Scott Farmer, Sallisaw Schools superintendent, announced at the Sallisaw Chamber of Commerce luncheon Wednesday that Sallisaw Schools has been chosen as a pilot school for the Individual Career and Academic Plan (ICAP) approved by the state legislature.
ICAP is a multi-year process that guides students and families in the exploration of career, academic and postsecondary opportunities. With the support of adults, students develop the awareness, knowledge, attitudes, and skills to create their own pathways to be career and college ready.
Farmer told the chamber members, “We will be working with the business community for creative ways to introduce the students to the real world of on-the-job experience.”
Farmer explained members of the business community will be asked to participate in an intern program in which a student may participate for a year in a career field of choice such as medicine, law, media, etc. The school and business will partner on the student’s education and the student will receive a grade at the end of the internship.
Farmer said surveys will soon be sent out to members of the business community asking for their ideas and opinions on how the program may help and support the students and ICAP.
“We want as much community feedback as we can get,” Farmer.
“Ultimately,” Farmer said, “we are creating what the students do on the Monday after they graduate on Friday.”
Joy Hofmeister, State Superintendent of Public Instruction, explained ICAP on the State Department of Public Instruction website.
She said, “Too many high school students wait until after graduation to begin exploring career pathways in career technology centers or colleges. By contrast, tailored career and academic plans made earlier in middle school help our students complete required courses and build foundational skills to be able to hit the ground running after high school with meaningful, self-defined career, college and life goals.”
Beginning in sixth grade, ICAPs will follow each student through middle and high school and evolve to reflect any changes in interests, strengths and growth. They will include interest inventories, written goals, a step-by-step plan to reach those goals, career surveys, academic progress measures and a list of completed apprenticeships, internships or mentorships. Students will be able to create individualized portfolios, utilize high-school planning tools, explore career options and access college campus information with the assistance of parents, school counselors and teachers.
Hofmeister said many graduates today lack the skills employers are looking for or the necessary coursework to succeed in college or career without remediation. Thirty-nine percent of all first-year college students in Oklahoma currently require remedial courses before earning college credit, a process that, according to the Center for American Progress, costs Oklahoma families $22.2 million annually. By defining career goals or postsecondary plans earlier in their education, students will have the opportunity to make important decisions regarding coursework and extracurricular activities that align with their postsecondary career and life goals.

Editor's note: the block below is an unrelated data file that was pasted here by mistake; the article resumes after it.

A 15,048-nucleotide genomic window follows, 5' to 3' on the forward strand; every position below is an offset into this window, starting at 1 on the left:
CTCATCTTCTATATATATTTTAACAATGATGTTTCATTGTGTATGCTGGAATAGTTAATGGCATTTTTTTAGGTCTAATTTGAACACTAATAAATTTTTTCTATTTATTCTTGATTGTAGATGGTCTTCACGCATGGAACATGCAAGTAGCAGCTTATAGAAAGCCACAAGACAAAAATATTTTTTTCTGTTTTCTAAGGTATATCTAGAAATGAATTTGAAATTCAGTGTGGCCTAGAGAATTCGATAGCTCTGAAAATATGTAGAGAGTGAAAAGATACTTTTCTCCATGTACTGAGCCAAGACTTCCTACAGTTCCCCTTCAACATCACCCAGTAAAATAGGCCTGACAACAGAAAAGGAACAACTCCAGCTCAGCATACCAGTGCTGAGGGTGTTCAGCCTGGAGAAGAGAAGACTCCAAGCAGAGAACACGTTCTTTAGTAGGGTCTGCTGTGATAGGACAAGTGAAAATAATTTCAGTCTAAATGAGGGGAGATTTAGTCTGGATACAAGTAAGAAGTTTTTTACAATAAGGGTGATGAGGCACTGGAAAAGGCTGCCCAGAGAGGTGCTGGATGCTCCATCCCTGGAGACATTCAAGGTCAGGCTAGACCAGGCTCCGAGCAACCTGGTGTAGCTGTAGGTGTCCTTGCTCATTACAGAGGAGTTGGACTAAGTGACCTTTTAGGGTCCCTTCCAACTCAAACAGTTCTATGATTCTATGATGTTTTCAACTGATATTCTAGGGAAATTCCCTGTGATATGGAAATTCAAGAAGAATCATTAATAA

In addition, ICAPs will encourage greater enrollment in advanced coursework in high school, particularly during a student’s senior year, and funnel more Oklahoma students toward postsecondary degree attainment or industry certification. Currently, only 54 percent of Oklahoma students complete a degree program or advanced credential after high school. By 2025, the Oklahoma Office of Workforce Development estimates that 77 percent of new jobs in Oklahoma will require some sort of postsecondary credential or degree. ICAPs will equip schools to close this so-called “workforce gap.”
“This legislation is a positive step forward and better positions Oklahoma students to achieve their aspirations and compete,” said Hofmeister. “Too many doors shut unnecessarily on students because of poor planning. Exploring career options and advanced planning fosters self-motivated learners.”
The Oklahoma State Department of Education (OSDE) will pilot ICAPs in selected districts during the 2017-18 school year, and increase the number of district pilots in 2018-19. In the 2019-2020 school year, they will become a graduation requirement for those entering ninth grade, as required by House Bill 3218, which the governor signed into law in 2016.
Sally Maxwell, Senior News Director
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